But greatness at the college level is not all about NBA talent by any means. Looking at their production during this season, Kentucky is listed as the nation’s third-best offense and eighth-best defense by Ken Pomeroy’s adjusted efficiency rankings. Kentucky’s overall weighted efficiency, or expected winning percentage, is listed at .9699, the highest in the nation. While KenPom’s numbers don’t stretch back to 1996, we have data from the past decade to compare. Looking at this database, Kentucky doesn’t stand out as a clearly dominant team. In fact, a total of 13 other teams from the past decade have an expected winning percentage greater than or equal to this UK team. Even last year’s Ohio State team had a greater number, which is a predictive metric based on the likelihood of teams winning games.
Nonetheless, Pomeroy is not the only one who decides how great teams are when compared to one another. Scoring margin is a universally accepted indicator of greatness at both the NCAA and professional basketball levels. On the season, the 2011-12 Wildcats sport an average scoring margin of +19.0, a full +1.2 points higher than the next best team this season. This 19.0 margin is the seventh-highest number of any team in 14 years, stretching back to 1998, the earliest year that we can find quick, reliable data for. The Duke Blue Devils of 1998, 1999, 2001, and 2002 represent four of those higher scoring margins (and it’s instructive to note that only the 2001 Duke team won it all). We know that Duke has been dominant in the past 15 years, but their consistent average margins of 20.0+ for several seasons are incredible and will be worth further investigating, but that’s for another time and place. Regardless, this year’s Kentucky team is thus far the most dominant team by point differential of the past 14 years outside of a handful of crazy Coach K squads and a couple of outliers (Auburn and TCU).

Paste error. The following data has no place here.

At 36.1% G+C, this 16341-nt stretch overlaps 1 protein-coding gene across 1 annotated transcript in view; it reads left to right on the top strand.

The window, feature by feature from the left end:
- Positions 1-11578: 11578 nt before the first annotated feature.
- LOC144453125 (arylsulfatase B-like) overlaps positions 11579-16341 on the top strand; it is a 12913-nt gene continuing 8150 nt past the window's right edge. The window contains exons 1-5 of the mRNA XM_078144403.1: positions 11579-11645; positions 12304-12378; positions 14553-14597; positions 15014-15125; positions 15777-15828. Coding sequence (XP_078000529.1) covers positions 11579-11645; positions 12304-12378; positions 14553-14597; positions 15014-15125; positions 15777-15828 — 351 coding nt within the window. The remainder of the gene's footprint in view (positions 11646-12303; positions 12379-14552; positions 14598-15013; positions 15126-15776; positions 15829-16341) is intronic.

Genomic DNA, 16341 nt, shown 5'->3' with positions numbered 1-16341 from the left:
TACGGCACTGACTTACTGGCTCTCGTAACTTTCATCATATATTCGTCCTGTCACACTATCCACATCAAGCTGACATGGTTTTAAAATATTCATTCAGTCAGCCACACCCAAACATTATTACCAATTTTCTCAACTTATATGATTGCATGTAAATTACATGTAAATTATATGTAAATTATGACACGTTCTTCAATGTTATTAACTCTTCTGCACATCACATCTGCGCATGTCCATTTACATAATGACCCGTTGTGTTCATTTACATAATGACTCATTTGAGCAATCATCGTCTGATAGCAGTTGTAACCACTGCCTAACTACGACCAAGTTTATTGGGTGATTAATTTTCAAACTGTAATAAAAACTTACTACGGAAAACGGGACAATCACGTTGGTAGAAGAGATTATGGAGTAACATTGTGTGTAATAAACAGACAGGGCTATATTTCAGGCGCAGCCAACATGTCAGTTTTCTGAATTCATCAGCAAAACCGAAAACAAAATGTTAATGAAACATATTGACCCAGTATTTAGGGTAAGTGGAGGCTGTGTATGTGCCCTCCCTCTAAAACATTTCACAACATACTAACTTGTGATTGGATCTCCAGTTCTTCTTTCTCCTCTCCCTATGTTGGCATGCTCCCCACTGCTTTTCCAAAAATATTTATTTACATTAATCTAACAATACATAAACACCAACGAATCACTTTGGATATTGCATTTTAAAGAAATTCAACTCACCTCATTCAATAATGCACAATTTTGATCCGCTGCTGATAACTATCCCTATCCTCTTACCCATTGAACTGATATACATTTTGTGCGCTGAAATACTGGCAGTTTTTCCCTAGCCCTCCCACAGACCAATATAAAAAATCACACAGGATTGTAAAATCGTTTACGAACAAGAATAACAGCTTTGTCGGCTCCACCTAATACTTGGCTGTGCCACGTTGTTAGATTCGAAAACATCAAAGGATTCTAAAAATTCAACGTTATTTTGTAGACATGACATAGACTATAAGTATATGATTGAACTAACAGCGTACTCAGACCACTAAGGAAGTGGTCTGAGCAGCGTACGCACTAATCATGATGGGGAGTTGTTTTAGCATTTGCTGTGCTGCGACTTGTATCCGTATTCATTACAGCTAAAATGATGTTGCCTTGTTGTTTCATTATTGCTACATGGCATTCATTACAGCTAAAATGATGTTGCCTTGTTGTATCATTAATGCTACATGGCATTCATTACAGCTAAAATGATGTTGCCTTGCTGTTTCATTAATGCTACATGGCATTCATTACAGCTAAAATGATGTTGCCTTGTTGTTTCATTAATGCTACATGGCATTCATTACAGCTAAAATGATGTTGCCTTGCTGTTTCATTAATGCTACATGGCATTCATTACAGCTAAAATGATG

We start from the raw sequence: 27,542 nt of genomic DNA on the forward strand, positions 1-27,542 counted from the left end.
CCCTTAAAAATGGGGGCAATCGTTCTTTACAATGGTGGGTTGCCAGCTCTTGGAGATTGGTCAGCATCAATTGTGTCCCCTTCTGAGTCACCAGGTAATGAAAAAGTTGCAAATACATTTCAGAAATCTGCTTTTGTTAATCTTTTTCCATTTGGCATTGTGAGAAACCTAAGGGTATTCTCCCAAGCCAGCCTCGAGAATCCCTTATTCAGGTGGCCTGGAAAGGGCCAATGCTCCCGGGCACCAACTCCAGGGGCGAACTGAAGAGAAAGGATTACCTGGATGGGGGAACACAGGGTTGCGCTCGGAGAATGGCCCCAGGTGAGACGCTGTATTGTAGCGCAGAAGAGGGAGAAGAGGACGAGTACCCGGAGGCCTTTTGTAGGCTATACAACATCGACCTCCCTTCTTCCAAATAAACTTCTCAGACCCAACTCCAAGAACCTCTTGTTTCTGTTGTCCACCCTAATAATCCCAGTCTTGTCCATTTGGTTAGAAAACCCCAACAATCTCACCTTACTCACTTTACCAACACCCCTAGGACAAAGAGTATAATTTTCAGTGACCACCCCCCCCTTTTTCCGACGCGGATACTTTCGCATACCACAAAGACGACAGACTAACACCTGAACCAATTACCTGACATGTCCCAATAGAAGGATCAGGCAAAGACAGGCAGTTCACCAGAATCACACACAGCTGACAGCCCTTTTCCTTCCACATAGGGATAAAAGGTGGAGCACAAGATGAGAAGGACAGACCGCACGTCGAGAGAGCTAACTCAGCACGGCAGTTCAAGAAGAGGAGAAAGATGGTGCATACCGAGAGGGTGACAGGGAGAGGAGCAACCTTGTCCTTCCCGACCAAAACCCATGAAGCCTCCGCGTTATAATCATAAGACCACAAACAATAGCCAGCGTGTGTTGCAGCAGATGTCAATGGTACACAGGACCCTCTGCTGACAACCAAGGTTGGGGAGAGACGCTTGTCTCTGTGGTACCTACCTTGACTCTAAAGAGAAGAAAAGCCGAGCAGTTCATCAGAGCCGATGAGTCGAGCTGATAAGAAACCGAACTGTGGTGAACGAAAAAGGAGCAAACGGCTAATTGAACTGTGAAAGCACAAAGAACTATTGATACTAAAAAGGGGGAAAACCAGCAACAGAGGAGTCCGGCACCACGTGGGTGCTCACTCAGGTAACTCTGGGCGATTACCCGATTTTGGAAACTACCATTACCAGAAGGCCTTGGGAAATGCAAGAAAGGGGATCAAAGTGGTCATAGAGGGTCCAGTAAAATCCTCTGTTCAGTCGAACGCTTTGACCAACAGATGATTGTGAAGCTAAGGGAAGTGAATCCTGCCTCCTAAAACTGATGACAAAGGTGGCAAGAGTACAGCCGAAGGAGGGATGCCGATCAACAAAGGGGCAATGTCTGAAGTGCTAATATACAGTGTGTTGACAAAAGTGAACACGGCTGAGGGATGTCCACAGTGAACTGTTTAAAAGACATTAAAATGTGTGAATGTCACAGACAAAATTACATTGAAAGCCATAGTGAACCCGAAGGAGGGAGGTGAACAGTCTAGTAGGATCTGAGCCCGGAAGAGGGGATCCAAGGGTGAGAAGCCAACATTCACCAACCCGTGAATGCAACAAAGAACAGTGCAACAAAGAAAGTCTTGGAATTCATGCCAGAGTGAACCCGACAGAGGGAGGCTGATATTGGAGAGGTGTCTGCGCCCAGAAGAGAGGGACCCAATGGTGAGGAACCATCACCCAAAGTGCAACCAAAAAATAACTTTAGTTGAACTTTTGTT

This is all only a brief start to the conversation about how great this Kentucky team is. We have 15 years worth of scoring margin data, predictive Pomeroy numbers from the past decade, and NBA talent comparisons from any season, but there’s much more work to be done. We have no idea how this season will play out for the Wildcats, let alone how their current players will fare at the NBA level. More data must be collected from the SEC and NCAA Tournaments before UK can stake its claim among the greatest teams in modern history. For now, they’re just the number one team in the country this season and a presumptive National Title favorite. But even John Calipari knows that his team is susceptible to a loss at any time, and it must play its best ball of the season at the right time in March to even get into the conversation of all-time great teams. If Kentucky does somehow win out and wind up in the Final Four or as National Champions with one or two total losses, it will then be time to revisit and legitimately ask if this is one of the all-time great modern college basketball teams.